How leadership assessment set a PE deal on the right track
No PE house wants to complete a deal with nagging doubts over the leadership team at their newly-acquired business. A rigorous leadership assessment during due diligence can confirm the PE team’s suspicions or give them welcome reassurance. Moreover, an assessment gives PE houses insight they can act on to mitigate risk and maximize the deal’s chance of success.
“We partner with NSCG on human capital due diligence and find them to be credible, insightful, value-adding and totally professional.”
PE partners usually have good memories, especially when it comes to investments that performed poorly. So, when a new deal is in the offing, PE houses will have concerns if the target company’s owners display similar traits of leaders involved in a previous disappointing deal.
This was the situation our client faced when exploring the acquisition of an innovative SME specialising in internet data and security. To inform their decision making, the PE house wanted an independent, objective analysis of the company’s owner/founders. We were engaged to provide a rigorous leadership assessment as a central part of early-stage due diligence.
The target company was a high potential business led by three driven, highly entrepreneurial founders who had a clear vision for its future. As is common in SMEs, the leaders had very hands-on roles and the business had few formal structures in place. Our task was to assess whether these leaders were equipped to scale the company – and to identify if their personalities were a ‘fit’ for the PE house and its goals.
A due diligence assessment is very different to those used in recruitment. In this case, the leaders completed a detailed personality questionnaire in advance of meeting our assessors. Then, we talked to each leader/participant/individual in turn over the course of two to three hours.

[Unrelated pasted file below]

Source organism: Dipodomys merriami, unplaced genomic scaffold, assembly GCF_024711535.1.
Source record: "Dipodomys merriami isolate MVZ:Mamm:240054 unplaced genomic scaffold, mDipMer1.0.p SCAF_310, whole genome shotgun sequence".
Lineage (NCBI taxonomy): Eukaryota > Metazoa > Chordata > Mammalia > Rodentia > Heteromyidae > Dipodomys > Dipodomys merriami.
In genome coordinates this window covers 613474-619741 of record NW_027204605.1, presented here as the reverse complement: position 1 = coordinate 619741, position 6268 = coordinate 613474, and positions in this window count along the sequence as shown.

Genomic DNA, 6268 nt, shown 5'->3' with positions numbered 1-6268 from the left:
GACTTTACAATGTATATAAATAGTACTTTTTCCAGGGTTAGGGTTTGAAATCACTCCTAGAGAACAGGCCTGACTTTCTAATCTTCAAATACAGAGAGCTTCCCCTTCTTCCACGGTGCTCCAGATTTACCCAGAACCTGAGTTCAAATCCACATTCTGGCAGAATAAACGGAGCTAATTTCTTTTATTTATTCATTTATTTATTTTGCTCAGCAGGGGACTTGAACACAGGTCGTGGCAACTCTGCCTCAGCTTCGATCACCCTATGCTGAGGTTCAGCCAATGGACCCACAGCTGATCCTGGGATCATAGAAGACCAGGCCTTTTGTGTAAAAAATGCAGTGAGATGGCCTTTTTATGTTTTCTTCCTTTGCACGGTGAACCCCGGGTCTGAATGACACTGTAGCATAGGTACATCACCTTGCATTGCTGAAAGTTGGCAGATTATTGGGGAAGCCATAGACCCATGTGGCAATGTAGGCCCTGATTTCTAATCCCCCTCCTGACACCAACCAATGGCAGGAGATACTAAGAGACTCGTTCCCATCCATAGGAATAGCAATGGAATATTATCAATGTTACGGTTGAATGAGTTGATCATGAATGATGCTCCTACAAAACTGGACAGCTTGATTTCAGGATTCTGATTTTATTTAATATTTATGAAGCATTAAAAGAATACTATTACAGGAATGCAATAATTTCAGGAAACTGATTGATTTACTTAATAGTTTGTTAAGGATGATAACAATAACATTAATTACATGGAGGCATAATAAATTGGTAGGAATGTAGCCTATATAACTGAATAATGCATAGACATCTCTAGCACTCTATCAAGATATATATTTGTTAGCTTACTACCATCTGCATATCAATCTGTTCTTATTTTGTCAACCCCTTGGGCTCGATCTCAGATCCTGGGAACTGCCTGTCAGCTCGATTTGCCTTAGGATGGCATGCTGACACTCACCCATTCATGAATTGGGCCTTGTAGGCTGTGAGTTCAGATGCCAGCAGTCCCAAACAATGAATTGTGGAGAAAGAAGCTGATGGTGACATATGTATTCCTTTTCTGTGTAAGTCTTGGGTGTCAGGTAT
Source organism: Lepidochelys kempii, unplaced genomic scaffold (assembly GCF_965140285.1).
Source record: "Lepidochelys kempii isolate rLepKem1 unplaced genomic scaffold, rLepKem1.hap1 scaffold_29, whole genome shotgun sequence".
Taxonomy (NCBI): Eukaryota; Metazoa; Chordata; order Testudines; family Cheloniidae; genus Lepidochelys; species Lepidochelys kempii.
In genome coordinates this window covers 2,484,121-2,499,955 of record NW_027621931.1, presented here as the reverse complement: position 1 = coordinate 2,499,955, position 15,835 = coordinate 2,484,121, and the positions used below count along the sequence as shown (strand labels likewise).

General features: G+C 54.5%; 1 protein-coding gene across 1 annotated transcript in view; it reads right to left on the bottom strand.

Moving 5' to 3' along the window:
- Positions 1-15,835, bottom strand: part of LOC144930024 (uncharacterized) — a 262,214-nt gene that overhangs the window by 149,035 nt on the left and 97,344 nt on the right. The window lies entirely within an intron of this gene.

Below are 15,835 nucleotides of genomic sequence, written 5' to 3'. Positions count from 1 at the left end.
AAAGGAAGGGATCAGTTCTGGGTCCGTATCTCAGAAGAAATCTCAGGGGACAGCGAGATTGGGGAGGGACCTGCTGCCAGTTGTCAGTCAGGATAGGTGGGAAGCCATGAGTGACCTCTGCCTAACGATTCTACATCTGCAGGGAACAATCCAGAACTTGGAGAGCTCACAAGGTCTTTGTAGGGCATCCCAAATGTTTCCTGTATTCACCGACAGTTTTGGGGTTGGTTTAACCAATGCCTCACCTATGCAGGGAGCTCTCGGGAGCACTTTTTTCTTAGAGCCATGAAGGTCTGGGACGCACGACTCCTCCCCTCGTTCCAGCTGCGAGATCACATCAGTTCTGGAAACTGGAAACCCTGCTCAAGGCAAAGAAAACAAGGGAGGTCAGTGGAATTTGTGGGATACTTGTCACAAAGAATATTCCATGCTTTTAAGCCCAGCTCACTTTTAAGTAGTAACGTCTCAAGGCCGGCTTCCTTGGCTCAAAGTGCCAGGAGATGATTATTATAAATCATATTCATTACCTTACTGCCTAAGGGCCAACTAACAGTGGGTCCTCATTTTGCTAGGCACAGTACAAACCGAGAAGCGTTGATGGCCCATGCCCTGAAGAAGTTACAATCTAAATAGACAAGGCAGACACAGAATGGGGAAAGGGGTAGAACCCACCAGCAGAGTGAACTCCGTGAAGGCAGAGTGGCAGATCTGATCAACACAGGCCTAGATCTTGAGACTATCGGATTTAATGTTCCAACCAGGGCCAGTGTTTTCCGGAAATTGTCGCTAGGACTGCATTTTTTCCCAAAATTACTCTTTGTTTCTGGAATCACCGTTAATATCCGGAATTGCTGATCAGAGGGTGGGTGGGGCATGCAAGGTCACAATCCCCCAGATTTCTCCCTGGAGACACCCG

The sessions began with a discussion of the psychometrics, then expanded into fluid two-way conversations, rather than a series of questions and answers. The skill, tone and manner of the assessor are key to getting leaders to fully open up. We were able to dig deep into their motivations, their ambitions and the dynamic in their relationships.
Following these conversations, we compiled our data, analysis and recommendations into a full report, then discussed its findings in detail with the PE house.
Our analysis suggested that the leadership team did indeed possess the ability to scale, providing they were given the right timeframes and targets. By identifying the pace at which change should best occur, we gave the PE house invaluable extra insight to act on.
In addition, the report provided recommendations on the ‘human factors’ that would improve the performance of the investment. This included guidance on creating a more balanced dynamic in the top team, and on how the PE could engage productively with the three different personalities involved.
Looking to the future, we also identified the skillsets and types of people who should be brought in to complement the founder’s talents in line with business growth.
The data and recommendations in the report gave reassurance to the PE house and confidence in their decision making. The deal was done. What happened next? To date, the company has hit all its performance targets in the value creation phase. Its future looks very bright indeed. The PE house is very satisfied with the decisions it has made.
A skilled assessor is different to a skilled interviewer. An assessment is an open, two-way exchange, rather than a structured question and answer session. The secret is to engage in a conversation that stimulates the leader on their level.
You want the individuals to talk openly about the past, the future and themselves. They will do this when there is genuine interest in what they have achieved and when the questions asked provide different perspectives and generate insight. This type of discussion provides a strong sense of where an individual has come from, what drives them and how they think, putting the flesh on the bones of the psychometric profiles. Armed with this type of data, realistic hypotheses can be made about how a leader might act as well as perform in the future.